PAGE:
E-mail retention policies, Part 1

* Why e-mail retention is not just a good idea

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My colleague and friend Prof. Don Holden, MBA, CISSP-ISSMP, noted a gap in the discussion of e-mail in our MSIA course some time ago and has graciously allowed us to print an edited version of his comments to students on the subject of e-mail retention. The remainder of today’s column and the next are a collaboration with Don.

* * *

One of the big factors driving proper retention and destruction of e-mail is that e-mails are discoverable evidence in both civil procedures as well as criminal investigations. Retention of e-mail and other unstructured content such as instant messaging is also required in certain industries, particularly in the financial industries where brokerage house have been fined millions of dollars for failure to produce e-mails in a timely fashion.

For example, Morgan Stanley was fined $15 million by the Securities & Exchange Commission for failing to produce e-mail messages promptly in response to court-authorized demands for evidentiary discovery. Evidence showed that company officers lied about the availability of backups and inflated the costs associated with e-mail retrieval. Morgan Stanley also had to pay Ronald Perelman $1.5 billion due in part to its failure to completely comply with a civil discovery order related to Morgan Stanley’s role in the Sunbeam bankruptcy. This case is also a good example of how lack of ethics can have big costs.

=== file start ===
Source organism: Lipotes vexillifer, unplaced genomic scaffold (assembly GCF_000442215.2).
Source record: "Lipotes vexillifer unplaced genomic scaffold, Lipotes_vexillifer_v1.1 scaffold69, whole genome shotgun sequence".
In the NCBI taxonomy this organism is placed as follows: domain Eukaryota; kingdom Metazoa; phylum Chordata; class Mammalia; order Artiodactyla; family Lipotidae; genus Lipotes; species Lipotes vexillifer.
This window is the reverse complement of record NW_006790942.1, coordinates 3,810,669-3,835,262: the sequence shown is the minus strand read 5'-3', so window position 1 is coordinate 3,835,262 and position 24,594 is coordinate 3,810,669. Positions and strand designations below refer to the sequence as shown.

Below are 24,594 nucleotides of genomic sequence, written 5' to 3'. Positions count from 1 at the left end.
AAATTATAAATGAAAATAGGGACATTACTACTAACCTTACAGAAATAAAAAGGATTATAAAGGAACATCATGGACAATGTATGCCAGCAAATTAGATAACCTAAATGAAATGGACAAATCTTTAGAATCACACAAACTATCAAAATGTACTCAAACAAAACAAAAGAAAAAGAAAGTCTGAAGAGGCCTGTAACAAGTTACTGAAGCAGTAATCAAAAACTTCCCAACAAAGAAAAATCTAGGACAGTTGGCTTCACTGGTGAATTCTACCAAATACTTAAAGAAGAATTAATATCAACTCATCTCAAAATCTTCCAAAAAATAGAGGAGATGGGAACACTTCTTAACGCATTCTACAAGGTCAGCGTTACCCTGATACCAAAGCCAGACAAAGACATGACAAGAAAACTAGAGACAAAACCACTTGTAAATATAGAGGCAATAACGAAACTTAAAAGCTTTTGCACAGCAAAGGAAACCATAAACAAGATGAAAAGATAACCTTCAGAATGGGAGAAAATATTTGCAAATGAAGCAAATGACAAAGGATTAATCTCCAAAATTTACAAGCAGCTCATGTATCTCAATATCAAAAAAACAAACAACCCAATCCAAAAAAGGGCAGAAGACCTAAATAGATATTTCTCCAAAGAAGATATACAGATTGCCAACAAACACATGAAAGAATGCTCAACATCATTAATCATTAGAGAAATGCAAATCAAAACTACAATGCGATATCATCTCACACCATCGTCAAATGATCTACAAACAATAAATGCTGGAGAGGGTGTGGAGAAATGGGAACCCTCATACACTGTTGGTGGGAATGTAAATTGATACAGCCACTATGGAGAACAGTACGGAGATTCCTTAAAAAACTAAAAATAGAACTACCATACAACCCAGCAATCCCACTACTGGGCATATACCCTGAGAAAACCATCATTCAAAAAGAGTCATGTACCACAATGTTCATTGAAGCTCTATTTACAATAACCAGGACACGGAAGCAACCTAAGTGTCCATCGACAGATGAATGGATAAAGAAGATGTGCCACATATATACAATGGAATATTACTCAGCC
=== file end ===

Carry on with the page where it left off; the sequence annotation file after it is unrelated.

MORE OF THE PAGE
The Federal Rules of Civil Procedure (FRCP) specifically address discovery and the duty to disclose evidence in preparation for trial. There are new guidelines for cyber discovery which took effect in December in the FRCP.

Rule 26(b)(2)(B) specifically allows exemptions for electronic evidence:

“A party need not provide discovery of electronically stored information from sources that the party identifies as not reasonably accessible because of undue burden or cost. On motion to compel discovery or for a protective order, the party from whom discovery is sought must show that the information is not reasonably accessible because of undue burden or cost. If that showing is made, the court may nonetheless order discovery from such sources if the requesting party shows good cause.”

Rule 34(a) specifically allows a party to demand physical access to records for discovery of specific information as stipulated by the court order.

In other words, if an organization protests that it cannot produce needed evidence, third parties may be burrowing through their facilities looking for that evidence, with all kinds of unexpected and possibly expensive or embarrassing consequences.

In our next column, we’ll conclude with a review of some practical pointers for readers to avoid trouble with e-mail retention.

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